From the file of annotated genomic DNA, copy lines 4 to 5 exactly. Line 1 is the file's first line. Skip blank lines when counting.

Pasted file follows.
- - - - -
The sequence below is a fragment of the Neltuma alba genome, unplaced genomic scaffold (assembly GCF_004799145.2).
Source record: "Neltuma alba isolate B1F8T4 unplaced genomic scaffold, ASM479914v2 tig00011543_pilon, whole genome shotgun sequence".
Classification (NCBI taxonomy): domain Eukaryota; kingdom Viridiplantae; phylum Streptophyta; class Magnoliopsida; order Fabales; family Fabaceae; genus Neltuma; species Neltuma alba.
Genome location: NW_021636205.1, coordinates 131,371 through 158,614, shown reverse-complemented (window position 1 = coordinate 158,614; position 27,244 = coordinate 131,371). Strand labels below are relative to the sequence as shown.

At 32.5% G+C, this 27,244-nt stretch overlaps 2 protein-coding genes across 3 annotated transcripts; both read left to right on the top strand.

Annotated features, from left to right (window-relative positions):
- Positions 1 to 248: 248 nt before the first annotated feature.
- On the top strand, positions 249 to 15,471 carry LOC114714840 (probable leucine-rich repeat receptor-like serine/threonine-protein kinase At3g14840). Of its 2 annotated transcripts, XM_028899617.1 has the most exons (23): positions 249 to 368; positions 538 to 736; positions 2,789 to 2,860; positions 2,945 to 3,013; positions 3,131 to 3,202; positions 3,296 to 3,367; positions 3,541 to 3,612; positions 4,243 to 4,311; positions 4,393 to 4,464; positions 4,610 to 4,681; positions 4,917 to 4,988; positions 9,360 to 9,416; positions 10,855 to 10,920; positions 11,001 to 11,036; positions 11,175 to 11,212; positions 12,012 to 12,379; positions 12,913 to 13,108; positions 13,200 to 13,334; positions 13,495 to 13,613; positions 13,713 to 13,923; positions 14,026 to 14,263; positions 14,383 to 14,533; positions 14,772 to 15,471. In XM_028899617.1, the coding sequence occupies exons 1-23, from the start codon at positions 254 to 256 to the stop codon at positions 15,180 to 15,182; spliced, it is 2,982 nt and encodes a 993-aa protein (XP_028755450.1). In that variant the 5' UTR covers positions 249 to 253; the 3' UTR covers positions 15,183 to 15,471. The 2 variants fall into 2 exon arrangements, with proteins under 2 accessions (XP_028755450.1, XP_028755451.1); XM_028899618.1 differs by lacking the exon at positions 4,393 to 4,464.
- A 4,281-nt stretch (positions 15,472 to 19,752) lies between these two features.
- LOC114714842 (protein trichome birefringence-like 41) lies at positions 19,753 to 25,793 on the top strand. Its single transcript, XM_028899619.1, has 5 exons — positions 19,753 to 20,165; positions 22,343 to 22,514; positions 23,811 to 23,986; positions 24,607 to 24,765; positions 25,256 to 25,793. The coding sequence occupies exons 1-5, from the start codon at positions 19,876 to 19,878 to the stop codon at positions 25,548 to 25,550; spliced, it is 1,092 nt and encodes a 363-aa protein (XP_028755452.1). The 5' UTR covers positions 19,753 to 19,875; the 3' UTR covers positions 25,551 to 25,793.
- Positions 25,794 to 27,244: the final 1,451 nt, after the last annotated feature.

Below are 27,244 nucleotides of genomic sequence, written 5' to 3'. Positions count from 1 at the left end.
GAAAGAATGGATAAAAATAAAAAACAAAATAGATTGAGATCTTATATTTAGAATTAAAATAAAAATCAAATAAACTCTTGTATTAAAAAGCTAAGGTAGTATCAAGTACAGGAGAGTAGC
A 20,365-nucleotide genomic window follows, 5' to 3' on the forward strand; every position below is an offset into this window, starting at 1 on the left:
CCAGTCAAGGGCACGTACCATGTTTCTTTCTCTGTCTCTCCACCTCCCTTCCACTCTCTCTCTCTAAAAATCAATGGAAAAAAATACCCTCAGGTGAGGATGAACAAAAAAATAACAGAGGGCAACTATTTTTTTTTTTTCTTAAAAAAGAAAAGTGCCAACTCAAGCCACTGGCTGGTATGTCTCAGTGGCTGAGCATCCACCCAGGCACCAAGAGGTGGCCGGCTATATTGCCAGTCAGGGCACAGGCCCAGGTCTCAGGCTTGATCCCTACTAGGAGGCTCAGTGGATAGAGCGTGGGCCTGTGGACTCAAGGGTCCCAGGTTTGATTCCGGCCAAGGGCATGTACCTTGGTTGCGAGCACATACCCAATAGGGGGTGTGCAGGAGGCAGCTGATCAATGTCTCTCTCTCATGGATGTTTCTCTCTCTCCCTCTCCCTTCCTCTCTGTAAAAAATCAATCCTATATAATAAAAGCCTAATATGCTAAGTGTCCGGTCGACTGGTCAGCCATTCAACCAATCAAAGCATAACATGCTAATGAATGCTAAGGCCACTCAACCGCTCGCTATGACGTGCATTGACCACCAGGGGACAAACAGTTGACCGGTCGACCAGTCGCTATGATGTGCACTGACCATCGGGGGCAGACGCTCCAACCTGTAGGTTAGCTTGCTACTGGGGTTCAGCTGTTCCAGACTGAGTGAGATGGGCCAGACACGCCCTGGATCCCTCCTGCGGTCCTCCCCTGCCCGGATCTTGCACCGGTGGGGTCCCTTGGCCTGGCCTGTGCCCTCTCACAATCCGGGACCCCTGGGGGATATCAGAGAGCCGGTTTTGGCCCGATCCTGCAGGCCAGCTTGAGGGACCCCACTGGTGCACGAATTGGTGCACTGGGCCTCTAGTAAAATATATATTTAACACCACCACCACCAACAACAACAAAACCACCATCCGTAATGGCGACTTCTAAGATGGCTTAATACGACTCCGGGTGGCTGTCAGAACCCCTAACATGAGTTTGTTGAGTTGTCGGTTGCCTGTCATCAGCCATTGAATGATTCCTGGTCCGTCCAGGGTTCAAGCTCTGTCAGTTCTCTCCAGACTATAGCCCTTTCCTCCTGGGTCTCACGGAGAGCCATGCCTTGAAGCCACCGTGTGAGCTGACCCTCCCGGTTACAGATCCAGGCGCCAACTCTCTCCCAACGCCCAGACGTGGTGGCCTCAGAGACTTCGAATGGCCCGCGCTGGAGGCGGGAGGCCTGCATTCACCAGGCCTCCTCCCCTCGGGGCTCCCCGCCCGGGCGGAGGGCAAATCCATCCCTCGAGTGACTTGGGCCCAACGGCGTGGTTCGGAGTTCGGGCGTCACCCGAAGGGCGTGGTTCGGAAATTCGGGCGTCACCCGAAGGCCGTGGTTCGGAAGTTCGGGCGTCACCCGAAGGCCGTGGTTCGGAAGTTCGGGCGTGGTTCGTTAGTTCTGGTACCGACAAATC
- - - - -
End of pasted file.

Genome location: NW_021636205.1, coordinates 131,371 through 158,614, shown reverse-complemented (window position 1 = coordinate 158,614; position 27,244 = coordinate 131,371). Strand labels below are relative to the sequence as shown.

At 32.5% G+C, this 27,244-nt stretch overlaps 2 protein-coding genes across 3 annotated transcripts; both read left to right on the top strand.